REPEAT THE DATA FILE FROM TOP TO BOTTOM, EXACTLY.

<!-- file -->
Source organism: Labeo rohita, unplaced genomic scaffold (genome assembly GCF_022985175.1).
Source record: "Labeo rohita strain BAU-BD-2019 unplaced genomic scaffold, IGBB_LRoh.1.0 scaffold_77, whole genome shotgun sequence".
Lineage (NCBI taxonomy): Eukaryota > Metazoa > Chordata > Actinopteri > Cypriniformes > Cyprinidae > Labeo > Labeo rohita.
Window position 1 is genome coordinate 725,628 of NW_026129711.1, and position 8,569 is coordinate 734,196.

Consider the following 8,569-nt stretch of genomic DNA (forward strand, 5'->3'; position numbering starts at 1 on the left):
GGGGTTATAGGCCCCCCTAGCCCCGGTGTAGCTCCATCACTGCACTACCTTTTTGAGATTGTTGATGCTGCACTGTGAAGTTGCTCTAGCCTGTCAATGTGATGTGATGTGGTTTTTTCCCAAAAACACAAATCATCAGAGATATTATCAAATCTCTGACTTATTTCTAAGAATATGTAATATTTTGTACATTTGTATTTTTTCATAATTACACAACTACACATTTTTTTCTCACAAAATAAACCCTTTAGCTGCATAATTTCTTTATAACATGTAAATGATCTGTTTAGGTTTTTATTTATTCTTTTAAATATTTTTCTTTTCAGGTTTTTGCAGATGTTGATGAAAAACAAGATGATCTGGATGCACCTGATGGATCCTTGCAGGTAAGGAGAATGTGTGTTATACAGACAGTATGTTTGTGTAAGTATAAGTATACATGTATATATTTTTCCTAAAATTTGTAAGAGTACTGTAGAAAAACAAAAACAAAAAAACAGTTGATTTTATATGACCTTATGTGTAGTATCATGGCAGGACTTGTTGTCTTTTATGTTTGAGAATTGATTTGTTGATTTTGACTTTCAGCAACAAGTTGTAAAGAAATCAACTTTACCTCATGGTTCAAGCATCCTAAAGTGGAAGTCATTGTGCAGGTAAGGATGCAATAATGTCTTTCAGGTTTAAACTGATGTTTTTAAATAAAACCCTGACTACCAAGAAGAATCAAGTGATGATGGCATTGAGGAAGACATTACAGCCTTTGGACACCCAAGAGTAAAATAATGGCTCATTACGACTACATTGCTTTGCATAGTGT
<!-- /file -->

Source organism: Labeo rohita, unplaced genomic scaffold (genome assembly GCF_022985175.1).
Source record: "Labeo rohita strain BAU-BD-2019 unplaced genomic scaffold, IGBB_LRoh.1.0 scaffold_77, whole genome shotgun sequence".
Lineage (NCBI taxonomy): Eukaryota > Metazoa > Chordata > Actinopteri > Cypriniformes > Cyprinidae > Labeo > Labeo rohita.
Window position 1 is genome coordinate 725,628 of NW_026129711.1, and position 8,569 is coordinate 734,196.

Consider the following 8,569-nt stretch of genomic DNA (forward strand, 5'->3'; position numbering starts at 1 on the left):
GGGGTTATAGGCCCCCCTAGCCCCGGTGTAGCTCCATCACTGCACTACCTTTTTGAGATTGTTGATGCTGCACTGTGAAGTTGCTCTAGCCTGTCAATGTGATGTGATGTGGTTTTTTCCCAAAAACACAAATCATCAGAGATATTATCAAATCTCTGACTTATTTCTAAGAATATGTAATATTTTGTACATTTGTATTTTTTCATAATTACACAACTACACATTTTTTTCTCACAAAATAAACCCTTTAGCTGCATAATTTCTTTATAACATGTAAATGATCTGTTTAGGTTTTTATTTATTCTTTTAAATATTTTTCTTTTCAGGTTTTTGCAGATGTTGATGAAAAACAAGATGATCTGGATGCACCTGATGGATCCTTGCAGGTAAGGAGAATGTGTGTTATACAGACAGTATGTTTGTGTAAGTATAAGTATACATGTATATATTTTTCCTAAAATTTGTAAGAGTACTGTAGAAAAACAAAAACAAAAAAACAGTTGATTTTATATGACCTTATGTGTAGTATCATGGCAGGACTTGTTGTCTTTTATGTTTGAGAATTGATTTGTTGATTTTGACTTTCAGCAACAAGTTGTAAAGAAATCAACTTTACCTCATGGTTCAAGCATCCTAAAGTGGAAGTCATTGTGCAGGTAAGGATGCAATAATGTCTTTCAGGTTTAAACTGATGTTTTTAAATAAAACCCTGACTACCAAGAAGAATCAAGTGATGATGGCATTGAGGAAGACATTACAGCCTTTGGACACCCAAGAGTAAAATAATGGCTCATTACGACTACATTGCTTTGCATAGTGT